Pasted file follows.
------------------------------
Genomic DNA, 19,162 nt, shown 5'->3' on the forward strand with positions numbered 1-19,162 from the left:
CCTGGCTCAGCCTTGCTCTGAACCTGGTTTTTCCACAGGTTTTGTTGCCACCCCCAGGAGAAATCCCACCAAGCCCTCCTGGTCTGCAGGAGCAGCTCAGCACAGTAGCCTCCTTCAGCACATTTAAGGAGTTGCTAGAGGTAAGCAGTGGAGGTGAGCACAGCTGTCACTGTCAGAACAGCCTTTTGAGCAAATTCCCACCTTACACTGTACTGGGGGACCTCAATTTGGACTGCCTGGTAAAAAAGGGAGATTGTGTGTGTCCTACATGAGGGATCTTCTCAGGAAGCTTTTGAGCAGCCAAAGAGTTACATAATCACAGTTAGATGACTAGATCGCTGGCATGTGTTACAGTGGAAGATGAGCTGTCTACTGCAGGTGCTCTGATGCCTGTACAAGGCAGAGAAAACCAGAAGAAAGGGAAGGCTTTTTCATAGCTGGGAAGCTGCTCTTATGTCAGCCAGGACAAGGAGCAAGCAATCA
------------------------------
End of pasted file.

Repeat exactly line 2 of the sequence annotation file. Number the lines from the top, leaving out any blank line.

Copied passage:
CCTGGCTCAGCCTTGCTCTGAACCTGGTTTTTCCACAGGTTTTGTTGCCACCCCCAGGAGAAATCCCACCAAGCCCTCCTGGTCTGCAGGAGCAGCTCAGCACAGTAGCCTCCTTCAGCACATTTAAGGAGTTGCTAGAGGTAAGCAGTGGAGGTGAGCACAGCTGTCACTGTCAGAACAGCCTTTTGAGCAAATTCCCACCTTACACTGTACTGGGGGACCTCAATTTGGACTGCCTGGTAAAAAAGGGAGATTGTGTGTGTCCTACATGAGGGATCTTCTCAGGAAGCTTTTGAGCAGCCAAAGAGTTACATAATCACAGTTAGATGACTAGATCGCTGGCATGTGTTACAGTGGAAGATGAGCTGTCTACTGCAGGTGCTCTGATGCCTGTACAAGGCAGAGAAAACCAGAAGAAAGGGAAGGCTTTTTCATAGCTGGGAAGCTGCTCTTATGTCAGCCAGGACAAGGAGCAAGCAATCA